Pregnancy is a chapter in your life that you don’t really ever forget about. Apart from all the joy and love that it brings you, another reason for the constant remembrance has a little something to do with the amount of work that goes into being pregnant. Apart from getting pregnant (wink wink), there’s so much to think about and make sure of when you are pregnant. Though it seems cumbersome when you think about it, when you’re actually doing it it’s a whole different ballgame. When you’re putting in all this effort, you know that it’s for the health and benefit of your baby which makes it seem not so much like work.
Included in the work that’s going into a pregnancy are all the tests that mums-to-be have to undergo. These tests are done for various reasons, the most primary of which is ensuring yours and your baby’s health. These tests check to see how your body is functioning and how your baby is developing to see if anything more is needed to ensure good health of the mum and baby. Some of the most common tests that are and should be taken during pregnancy are blood tests, urine tests, and ultrasounds.
Blood tests are used to determine - blood group, Rh factor, haemoglobin/iron levels in the blood, the presence of HIV, Hepatitis B, Syphilis, and immunity to rubella. All these factors determine whether or not birth defects may be present in your baby or whether or not factors causing birth defects are present. Testing for blood group and Rh factor determines whether or not your body is going to try to fight against your baby. If you are Rh-negative but your baby is Rh positive, your body will tend to create antibodies aimed at fighting against your baby’s blood because it will view the Rh factor as an antigen. This is called Rh incompatibility. Testing the levels of iron in your blood are required to determine whether or not you are anaemic or likely to develop the condition. Blood tests also help determine your blood sugar levels to determine the likeliness or presence of gestational diabetes, vitamin deficiencies, and genetic risks to your baby of contracting certain disorders/diseases/conditions. In order to determine the presence of genetic risks, non-invasive prenatal testing is done by analyzing a baby’s genetic material which is circulating in your own blood but present in the placenta or amniotic fluid of the baby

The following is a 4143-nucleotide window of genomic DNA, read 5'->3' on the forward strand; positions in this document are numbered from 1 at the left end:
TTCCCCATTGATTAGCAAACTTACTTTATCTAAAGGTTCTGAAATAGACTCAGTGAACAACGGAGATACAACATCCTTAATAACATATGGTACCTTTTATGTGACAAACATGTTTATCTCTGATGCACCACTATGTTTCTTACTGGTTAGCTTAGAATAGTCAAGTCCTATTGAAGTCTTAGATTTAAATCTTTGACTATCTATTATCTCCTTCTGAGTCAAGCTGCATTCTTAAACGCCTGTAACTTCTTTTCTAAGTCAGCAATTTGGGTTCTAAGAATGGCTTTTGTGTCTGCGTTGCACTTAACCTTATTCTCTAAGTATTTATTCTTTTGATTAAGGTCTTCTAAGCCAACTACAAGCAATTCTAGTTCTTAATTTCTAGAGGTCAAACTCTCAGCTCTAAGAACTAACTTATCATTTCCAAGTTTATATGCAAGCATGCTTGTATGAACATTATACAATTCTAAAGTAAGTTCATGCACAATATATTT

Urine tests help determine certain other things that may not be detected in blood tests, such as, infections and UTIs, preeclampsia, and presence of glucose in the urine. If glucose is present in the urine, it is a sign that you have gestational diabetes which can be extremely harmful to the fetus. UTIs also have many negative consequences for the fetus. Testing for preeclampsia involves testing the amount of protein in your blood; Preeclampsia is pregnancy-induced high blood pressure.